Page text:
Soap in a tube? Why not! Typically when people make soap, they make a lot of it. However, you can make a small amount of soap in a test tube as a chemistry demonstration. This is a terrific example of the saponification reaction, plus it results in a product you can use.
- sodium carbonate (a home canning chemical)
- calcium oxide (used to control humidity, sold in home stores)
- sodium chloride (table salt)
- butter or lard
- 2 test tubes (or small heat-safe cups, if you don’t have test tubes)
- candle or alcohol lamp
- teaspoon or other measure
Make Soap in a Tube
- Add two scoops of sodium carbonate and 3 scoops of calcium oxide into a test tube.
- Fill the test tube about 3/4 full with water.
- Heat the test tube in the flame, but don’t bring the solution to the boiling point. As a safety measure, point the open end of the test tube away from your face. This is a good lab practice when heating any chemicals.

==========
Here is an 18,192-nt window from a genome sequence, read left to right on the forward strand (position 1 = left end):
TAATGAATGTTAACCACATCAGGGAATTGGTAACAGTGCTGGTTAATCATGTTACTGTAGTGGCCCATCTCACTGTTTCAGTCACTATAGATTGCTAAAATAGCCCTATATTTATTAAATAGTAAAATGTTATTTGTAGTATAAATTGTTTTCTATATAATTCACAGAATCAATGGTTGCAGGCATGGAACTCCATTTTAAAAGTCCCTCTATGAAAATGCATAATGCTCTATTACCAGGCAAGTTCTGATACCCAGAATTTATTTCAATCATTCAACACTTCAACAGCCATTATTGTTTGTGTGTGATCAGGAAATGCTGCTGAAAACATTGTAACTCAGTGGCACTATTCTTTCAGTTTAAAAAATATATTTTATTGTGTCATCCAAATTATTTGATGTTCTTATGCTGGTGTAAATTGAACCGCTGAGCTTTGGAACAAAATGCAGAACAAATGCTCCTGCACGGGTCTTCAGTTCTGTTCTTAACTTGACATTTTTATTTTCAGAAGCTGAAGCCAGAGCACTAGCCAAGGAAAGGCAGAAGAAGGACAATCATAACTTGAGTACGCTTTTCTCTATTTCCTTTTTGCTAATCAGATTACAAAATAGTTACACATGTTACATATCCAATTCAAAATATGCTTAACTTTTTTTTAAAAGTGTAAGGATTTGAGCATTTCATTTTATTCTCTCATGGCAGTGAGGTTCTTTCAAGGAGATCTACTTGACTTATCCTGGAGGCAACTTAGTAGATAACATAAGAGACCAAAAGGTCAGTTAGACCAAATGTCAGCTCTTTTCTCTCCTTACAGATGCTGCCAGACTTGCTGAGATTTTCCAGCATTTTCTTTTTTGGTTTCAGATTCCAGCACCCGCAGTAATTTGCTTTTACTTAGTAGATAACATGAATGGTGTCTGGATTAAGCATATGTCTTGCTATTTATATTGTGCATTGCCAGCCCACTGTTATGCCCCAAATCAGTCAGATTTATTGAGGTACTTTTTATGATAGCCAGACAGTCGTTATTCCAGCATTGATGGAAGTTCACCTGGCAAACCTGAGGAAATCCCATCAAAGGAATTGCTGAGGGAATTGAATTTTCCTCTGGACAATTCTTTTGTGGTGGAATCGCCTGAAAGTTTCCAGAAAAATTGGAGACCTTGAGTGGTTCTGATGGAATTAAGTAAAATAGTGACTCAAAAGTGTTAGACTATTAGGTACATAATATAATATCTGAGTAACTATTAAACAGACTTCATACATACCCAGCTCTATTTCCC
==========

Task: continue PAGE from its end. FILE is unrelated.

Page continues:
- Remove the test tube from heat and allow it to cool.
- When the liquid has cleared, add a pea-sized amount of butter or lard.
- Return the test tube to the flame. First, the butter or lard will melt. When it starts to mix with the water, add 6 scoops of sodium chloride.
- Carefully shake the test tube to mix the ingredients. The soap will rise to the top of the test tube.
- Allow the tube to cool and then remove the soap. If you rub it between your fingers, you’ll feel the characteristic slippery texture of your creation.
Last modified: June 11th, 2015 by